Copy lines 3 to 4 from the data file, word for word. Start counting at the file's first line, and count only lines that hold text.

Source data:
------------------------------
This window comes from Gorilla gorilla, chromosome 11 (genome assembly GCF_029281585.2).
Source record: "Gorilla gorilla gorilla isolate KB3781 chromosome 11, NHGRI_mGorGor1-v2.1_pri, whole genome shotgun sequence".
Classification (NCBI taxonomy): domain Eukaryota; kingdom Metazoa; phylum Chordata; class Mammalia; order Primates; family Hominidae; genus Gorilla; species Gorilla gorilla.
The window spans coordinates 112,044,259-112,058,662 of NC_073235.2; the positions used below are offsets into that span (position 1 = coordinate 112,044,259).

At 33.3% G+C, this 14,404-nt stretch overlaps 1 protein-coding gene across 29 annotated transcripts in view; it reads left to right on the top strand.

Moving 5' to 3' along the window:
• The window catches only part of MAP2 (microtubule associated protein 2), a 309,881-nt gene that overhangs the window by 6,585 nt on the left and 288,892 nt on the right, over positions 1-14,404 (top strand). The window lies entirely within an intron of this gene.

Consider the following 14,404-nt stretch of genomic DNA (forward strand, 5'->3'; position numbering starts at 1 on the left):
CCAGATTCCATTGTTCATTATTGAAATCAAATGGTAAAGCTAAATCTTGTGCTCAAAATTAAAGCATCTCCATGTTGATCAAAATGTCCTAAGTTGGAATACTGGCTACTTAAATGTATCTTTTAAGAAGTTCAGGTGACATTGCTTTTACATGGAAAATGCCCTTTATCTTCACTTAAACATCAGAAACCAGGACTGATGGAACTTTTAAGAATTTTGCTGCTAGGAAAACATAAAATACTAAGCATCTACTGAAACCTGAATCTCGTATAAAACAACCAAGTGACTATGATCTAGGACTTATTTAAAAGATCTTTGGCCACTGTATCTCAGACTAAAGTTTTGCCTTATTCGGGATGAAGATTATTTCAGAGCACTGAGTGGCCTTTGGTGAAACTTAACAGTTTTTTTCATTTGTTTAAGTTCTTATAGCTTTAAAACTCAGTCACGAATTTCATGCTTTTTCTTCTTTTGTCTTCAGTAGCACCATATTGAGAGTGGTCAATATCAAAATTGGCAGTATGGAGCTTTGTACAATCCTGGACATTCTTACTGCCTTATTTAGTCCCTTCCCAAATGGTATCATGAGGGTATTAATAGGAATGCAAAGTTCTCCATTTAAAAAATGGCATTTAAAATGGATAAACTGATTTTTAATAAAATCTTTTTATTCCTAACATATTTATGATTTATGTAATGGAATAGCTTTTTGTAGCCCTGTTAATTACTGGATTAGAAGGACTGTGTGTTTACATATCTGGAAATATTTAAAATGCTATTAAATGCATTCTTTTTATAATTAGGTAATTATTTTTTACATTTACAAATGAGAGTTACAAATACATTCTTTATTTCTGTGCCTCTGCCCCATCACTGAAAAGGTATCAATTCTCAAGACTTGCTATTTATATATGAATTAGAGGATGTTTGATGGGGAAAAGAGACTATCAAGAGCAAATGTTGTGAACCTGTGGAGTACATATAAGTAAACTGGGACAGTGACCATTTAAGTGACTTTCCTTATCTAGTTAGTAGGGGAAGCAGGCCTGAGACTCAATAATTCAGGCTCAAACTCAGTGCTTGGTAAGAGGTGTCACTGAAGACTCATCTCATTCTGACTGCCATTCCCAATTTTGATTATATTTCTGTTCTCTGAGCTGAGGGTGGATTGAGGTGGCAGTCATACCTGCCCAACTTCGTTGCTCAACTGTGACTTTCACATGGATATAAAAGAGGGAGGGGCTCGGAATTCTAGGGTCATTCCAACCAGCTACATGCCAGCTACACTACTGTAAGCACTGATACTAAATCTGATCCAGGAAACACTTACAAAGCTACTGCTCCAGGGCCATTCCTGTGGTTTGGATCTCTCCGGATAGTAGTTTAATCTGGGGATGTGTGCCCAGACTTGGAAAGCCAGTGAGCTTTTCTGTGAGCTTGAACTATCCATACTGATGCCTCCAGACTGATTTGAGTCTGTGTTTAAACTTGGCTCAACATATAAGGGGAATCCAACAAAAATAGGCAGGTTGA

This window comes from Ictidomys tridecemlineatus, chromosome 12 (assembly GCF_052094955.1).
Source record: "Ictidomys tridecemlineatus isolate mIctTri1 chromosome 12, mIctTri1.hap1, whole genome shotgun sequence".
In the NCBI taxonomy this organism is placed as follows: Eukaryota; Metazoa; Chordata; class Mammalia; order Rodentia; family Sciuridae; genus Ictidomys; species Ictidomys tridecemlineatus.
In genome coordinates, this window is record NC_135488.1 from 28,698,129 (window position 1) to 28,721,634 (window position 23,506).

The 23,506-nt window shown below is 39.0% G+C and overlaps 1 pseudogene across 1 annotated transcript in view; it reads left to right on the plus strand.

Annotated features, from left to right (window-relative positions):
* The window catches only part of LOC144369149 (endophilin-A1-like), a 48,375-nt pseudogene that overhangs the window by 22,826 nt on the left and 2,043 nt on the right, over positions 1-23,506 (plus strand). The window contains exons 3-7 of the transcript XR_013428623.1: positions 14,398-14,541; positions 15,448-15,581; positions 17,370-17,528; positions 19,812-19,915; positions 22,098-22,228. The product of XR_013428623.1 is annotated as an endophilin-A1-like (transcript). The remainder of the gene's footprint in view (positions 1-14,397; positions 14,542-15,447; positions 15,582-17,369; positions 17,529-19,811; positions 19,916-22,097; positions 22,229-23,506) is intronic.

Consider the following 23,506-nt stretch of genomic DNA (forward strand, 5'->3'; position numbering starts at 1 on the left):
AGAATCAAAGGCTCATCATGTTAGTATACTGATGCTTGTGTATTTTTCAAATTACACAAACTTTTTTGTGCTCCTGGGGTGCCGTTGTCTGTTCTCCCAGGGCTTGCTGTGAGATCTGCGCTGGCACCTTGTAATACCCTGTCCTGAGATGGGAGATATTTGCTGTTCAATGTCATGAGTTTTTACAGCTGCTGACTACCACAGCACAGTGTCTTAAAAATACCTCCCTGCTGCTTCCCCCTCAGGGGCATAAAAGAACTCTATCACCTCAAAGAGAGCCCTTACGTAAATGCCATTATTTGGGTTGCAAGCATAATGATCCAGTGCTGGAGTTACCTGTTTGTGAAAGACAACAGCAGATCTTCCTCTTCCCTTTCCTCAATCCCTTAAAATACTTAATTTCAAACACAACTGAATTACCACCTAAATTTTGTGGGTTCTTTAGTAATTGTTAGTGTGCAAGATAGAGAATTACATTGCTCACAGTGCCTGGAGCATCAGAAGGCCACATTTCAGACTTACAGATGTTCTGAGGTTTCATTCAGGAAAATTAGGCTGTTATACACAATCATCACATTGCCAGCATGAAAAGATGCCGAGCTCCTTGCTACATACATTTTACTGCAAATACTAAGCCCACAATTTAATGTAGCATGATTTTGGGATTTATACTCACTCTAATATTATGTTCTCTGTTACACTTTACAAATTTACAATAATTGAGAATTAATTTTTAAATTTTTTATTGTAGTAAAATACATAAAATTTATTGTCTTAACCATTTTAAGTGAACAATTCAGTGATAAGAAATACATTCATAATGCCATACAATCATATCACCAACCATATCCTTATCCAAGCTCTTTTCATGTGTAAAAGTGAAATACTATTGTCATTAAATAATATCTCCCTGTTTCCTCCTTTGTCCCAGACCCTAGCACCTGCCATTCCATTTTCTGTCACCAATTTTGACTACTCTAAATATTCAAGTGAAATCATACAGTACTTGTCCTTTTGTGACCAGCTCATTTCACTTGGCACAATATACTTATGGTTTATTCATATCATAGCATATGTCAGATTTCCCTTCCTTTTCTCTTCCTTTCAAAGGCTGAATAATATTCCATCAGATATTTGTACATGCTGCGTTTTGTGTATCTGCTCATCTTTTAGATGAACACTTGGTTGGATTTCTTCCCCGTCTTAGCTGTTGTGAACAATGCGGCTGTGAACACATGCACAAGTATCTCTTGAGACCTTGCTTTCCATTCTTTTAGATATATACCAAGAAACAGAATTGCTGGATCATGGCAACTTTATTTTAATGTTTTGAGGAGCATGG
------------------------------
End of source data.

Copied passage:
Classification (NCBI taxonomy): domain Eukaryota; kingdom Metazoa; phylum Chordata; class Mammalia; order Primates; family Hominidae; genus Gorilla; species Gorilla gorilla.
The window spans coordinates 112,044,259-112,058,662 of NC_073235.2; the positions used below are offsets into that span (position 1 = coordinate 112,044,259).